By 2016, out-of-state Duke students and some native North Carolinians may be unable to vote in the state due to new voter identification laws currently taking shape. While specific legislation has yet to be proposed, up to 9 percent of the state’s voting population could be affected.
A previous voter ID bill, which passed the state legislature in 2011 but was ultimately vetoed by Gov. Bev Perdue, would have required all voters to present either a driver’s license or state ID from North Carolina. Although the new bill may be more lenient, some suggest that DukeCards might not be accepted because the University is a private institution. This is a serious problem for students at Duke and other private universities, who may not only be prohibited from voting in-state, but may also face disincentives to cast absentee ballots and vote at home.
Given the stakes for students—90 percent of the class of 2016 is from out of state—and more general concerns about voter suppression, it is important that we fully analyze the costs and benefits of any new legislation. As it stands, we believe that current suggestions neither live up to their stated justifications nor offer a sufficient upside.
Republicans, who currently control the state legislature and the governorship, cite the reduction of voter fraud as a primary justification for requiring IDs. One study shows that North Carolina has experienced 22 cases of alleged voter fraud since 2000, indicating no significant problem in the state. While allegations have garnered more attention in other states, many argue that fraud via mailed votes is the more significant problem. It is not clear that a problem in North Carolina even exists and, if it does, that photo ID requirements are the correct way to solve it.
Justifications aside, it seems clear that new legislation would most heavily burden groups that are already disenfranchised and would increase the state’s political homogeneity. State officials estimate that more than 600,000 registered North Carolina voters do not have any kind of state ID, meaning they are already cannot engaging in other activities, like opening a bank account. Fifty-three percent of potentially affected voters are Democrats, 25 percent are senior citizens, and 30 percent are black. While voter fraud and voter disenfranchisement both represent infringements on democratic rights, relative magnitudes indicate that more stringent requirements would do far more harm than good.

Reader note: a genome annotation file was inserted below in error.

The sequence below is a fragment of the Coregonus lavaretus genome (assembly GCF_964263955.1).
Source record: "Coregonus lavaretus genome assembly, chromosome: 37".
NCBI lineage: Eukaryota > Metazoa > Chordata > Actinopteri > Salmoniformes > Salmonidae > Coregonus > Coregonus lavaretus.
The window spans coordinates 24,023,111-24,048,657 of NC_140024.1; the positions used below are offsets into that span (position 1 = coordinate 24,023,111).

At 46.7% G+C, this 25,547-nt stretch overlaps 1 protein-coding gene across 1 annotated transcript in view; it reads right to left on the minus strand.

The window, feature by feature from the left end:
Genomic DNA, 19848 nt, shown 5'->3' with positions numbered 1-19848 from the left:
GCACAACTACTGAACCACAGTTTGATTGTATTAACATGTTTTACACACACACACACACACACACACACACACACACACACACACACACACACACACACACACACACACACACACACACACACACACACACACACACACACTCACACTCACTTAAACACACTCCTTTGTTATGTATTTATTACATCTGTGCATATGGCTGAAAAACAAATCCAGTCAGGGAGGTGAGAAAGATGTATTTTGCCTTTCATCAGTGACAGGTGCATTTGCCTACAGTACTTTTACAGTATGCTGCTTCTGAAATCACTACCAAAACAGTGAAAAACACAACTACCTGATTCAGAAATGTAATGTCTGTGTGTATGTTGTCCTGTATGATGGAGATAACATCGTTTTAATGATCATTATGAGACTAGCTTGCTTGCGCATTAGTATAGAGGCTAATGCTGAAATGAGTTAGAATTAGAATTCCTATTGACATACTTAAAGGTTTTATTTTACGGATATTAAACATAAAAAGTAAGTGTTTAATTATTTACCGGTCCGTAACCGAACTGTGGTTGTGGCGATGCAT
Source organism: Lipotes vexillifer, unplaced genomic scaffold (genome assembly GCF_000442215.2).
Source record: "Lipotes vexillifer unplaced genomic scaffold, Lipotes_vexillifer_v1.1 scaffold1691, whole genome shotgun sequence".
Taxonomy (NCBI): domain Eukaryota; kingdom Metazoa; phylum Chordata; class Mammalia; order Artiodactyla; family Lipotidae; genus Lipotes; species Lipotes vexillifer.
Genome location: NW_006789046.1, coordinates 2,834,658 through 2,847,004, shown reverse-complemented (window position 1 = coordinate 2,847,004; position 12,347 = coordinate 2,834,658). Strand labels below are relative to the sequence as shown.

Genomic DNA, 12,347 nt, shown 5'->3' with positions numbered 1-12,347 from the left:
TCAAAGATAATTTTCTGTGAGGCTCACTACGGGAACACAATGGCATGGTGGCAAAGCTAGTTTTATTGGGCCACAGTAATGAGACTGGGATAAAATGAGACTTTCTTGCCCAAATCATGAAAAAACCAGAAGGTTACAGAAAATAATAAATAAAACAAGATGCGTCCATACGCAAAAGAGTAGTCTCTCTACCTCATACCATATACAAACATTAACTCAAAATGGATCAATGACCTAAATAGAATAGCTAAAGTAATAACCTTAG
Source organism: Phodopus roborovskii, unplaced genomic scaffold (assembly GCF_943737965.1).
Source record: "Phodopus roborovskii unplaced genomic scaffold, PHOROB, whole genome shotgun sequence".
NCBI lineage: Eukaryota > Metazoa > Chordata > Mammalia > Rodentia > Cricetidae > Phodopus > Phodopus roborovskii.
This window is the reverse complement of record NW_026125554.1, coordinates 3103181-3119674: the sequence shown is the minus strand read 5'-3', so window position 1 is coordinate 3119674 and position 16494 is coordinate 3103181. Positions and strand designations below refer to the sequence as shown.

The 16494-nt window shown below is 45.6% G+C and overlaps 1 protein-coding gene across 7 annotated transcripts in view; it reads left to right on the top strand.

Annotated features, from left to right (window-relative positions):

But our criticism does not justify the status quo, which may be too lax. Nevada has proposed a voter ID law that promises to avoid the pitfalls present in the North Carolina discussion. Its plan, outlined last November, would operate through an online photo database. Data from driver’s licenses and state ID cards would automatically be pooled into the database. Voters not in the system would simply have to sign a form verifying their eligibility and have their photo taken on site. This solution could serve to curb the incidence of in-person fraud, would not require a new ID and would likely cost less than issuing free IDs.
Given the availability of alternative schemes and the obvious drawbacks to current ideas, North Carolina stakeholders should search for a better solution.